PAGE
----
Hello, and welcome to CPDmusicarticle. That's what today's lesson is going to be; an article. I got a request write a lesson on what an absolute beginner guitarist should learn, in order. Before I start, two things. First of all, to me this isn't really a lesson topic, more of an article topic, which is why this was published in the article section. Second of all, there is no real this is the order you have to learn this in. What you should learn and when changes from individual to individual, and is based on where that person sees themselves as a guitar player. If I wanted to be in a death metal band, I would probably focus on different things than if I wanted to be the next great jazz guitarist. Sure, there are similarities as far as skill goes, but there are also some huge gaps. So, I will cover the basic of things, and then try and give a few paths one could take, and what skills are recommended.
Now, as surprising as this may be, the first thing you should learn when playing the guitar, or any instrument for that matter, does not require you to even pick this instrument up. The very first thing you should know before attempting to play any instrument is basic music theory. Learn the music alphabet, how to read the staff (in guitar, you just need to know the treble clef, but it's a good idea to learn the bass clef as well, as they are the two most common clefs.), key signatures, note durations, etc. If you have a firm grasp on the basics of music theory before you begin learning a specific instrument, you will learn at a highly accelerated rate in comparison to someone who is juggling both music theory and their specific instrument.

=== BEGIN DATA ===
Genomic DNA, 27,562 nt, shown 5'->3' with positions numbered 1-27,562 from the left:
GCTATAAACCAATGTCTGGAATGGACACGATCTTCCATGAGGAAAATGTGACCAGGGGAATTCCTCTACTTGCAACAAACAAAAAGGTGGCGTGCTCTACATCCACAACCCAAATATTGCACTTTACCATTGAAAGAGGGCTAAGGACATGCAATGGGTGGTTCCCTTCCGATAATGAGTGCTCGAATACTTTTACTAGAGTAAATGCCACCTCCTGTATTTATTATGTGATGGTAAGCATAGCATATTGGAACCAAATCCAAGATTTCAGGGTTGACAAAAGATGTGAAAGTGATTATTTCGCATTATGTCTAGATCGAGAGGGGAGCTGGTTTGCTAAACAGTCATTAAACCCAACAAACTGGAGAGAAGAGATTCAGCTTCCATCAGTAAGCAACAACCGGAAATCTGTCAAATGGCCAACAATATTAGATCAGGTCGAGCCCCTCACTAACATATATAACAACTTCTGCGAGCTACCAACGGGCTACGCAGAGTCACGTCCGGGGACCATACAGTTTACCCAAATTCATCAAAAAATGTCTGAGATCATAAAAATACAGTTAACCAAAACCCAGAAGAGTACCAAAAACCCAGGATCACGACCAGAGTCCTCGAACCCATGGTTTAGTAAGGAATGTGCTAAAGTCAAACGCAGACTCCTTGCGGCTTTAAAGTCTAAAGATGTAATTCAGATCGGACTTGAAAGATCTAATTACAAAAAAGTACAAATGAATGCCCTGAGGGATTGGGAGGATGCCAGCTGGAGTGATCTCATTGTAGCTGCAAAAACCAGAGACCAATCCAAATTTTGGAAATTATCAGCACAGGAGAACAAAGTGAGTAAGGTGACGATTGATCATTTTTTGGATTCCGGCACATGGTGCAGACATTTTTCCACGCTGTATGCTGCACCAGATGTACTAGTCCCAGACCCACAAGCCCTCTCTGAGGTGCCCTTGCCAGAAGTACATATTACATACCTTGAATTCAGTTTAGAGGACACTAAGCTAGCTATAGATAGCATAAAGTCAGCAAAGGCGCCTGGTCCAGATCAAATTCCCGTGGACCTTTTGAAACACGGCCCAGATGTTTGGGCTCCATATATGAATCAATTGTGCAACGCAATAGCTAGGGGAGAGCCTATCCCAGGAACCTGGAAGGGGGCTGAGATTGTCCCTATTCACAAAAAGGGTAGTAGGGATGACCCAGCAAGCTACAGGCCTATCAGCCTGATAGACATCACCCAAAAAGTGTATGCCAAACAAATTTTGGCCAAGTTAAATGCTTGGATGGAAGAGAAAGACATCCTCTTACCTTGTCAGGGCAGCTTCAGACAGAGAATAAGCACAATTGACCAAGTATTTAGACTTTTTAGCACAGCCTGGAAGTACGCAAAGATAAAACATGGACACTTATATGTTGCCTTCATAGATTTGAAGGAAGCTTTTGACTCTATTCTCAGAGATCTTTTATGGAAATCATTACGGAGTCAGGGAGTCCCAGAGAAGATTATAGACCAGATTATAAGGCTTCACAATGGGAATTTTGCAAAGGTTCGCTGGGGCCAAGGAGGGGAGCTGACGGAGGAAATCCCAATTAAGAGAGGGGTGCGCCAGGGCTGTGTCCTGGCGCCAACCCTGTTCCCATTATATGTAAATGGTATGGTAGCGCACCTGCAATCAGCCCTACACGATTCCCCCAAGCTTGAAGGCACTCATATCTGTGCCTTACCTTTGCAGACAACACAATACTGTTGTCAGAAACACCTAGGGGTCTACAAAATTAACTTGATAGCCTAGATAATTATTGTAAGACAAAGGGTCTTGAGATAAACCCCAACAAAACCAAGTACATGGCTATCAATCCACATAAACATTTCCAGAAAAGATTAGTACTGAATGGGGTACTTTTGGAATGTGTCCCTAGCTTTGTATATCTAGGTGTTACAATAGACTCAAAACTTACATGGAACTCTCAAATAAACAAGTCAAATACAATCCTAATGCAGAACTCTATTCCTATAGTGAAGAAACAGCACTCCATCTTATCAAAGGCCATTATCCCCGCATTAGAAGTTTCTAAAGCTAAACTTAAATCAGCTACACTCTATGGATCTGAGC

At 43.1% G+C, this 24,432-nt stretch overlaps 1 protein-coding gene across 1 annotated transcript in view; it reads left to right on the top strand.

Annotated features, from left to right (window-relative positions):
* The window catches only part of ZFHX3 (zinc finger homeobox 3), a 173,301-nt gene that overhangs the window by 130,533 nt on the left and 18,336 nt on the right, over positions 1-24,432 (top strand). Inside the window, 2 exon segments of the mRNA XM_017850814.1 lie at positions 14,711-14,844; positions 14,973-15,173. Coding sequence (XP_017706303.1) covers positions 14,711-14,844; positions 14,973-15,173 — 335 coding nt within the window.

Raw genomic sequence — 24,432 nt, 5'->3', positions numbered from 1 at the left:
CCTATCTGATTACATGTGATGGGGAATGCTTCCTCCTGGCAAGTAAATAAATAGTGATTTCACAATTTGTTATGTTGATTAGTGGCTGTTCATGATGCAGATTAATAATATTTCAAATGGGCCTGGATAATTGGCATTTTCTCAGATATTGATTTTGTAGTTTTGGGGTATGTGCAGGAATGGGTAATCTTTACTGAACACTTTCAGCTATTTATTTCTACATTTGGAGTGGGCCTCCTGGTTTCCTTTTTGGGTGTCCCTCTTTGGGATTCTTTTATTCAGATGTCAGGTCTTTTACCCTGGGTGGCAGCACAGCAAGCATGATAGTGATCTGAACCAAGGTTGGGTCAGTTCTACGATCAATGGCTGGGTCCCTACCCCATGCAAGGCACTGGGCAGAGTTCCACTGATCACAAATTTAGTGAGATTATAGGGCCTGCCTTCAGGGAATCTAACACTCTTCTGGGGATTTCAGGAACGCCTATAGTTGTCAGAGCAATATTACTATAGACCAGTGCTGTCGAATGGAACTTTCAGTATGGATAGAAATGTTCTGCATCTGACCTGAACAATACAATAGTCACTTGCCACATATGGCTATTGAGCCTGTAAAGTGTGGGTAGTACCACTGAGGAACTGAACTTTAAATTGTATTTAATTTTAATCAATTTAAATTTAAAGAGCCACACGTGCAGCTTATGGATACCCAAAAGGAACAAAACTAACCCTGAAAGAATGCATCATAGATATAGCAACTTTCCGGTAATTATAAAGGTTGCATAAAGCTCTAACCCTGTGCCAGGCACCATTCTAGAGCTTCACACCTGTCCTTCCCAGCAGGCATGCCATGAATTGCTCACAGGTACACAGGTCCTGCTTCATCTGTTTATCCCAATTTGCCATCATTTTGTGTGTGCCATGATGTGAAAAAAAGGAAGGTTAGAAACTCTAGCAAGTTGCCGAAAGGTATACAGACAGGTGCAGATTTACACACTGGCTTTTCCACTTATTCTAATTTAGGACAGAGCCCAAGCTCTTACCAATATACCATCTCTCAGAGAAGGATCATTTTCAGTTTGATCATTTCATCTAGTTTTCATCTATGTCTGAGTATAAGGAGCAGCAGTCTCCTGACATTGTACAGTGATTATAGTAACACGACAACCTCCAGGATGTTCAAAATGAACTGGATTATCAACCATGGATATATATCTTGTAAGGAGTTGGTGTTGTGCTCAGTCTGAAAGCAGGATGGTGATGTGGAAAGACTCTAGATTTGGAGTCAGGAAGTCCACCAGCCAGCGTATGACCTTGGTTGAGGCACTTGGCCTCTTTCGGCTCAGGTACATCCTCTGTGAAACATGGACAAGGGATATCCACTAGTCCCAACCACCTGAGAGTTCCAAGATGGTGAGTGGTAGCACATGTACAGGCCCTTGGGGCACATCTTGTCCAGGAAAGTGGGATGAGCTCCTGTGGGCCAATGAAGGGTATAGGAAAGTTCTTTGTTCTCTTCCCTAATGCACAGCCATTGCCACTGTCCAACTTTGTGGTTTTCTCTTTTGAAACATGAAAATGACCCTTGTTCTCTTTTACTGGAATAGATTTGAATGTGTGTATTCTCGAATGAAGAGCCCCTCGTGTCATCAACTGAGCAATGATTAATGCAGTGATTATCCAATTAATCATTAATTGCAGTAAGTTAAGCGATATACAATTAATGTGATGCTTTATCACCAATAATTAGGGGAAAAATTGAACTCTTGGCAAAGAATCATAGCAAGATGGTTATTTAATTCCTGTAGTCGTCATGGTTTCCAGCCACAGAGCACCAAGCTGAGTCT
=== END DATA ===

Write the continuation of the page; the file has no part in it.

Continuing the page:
Starting with the Guitar:
So now that you know basic music theory, you are ready to begin learning your specific instrument, which is most likely, if your on this website, guitar. The first thing you should learn with the guitar is the notes on the fret board. This is an example of how already knowing basic music theory will help you learn at a faster rate. If you already knew the musical alphabet, you knew the sixth string open was E, and you knew that each fret increase the pitch by a semitone, you could easily tell me that the 1st fret on that sting would be F, the 2nd F#, the 3rd G, etc. You should have a firm grasp of at least the notes in first position (which is the first 4 frets on all strings, including open strings). You should also understand that once you get to the twelfth fret, it is an octave of the open string, and then the order of notes just repeats itself. Another thing you should know is that I don't recommend you jump right into guitar tablatures. Sure, it's a fast and easy way to learn the new song from your favourite band, but I have seen cases where tabs actually dumb down the guitar player. I'm not telling you to never use tabs, I'm saying that you should have a fair amount of experience reading actual music notation prior to reading tabs, so that you don't become dependant of them.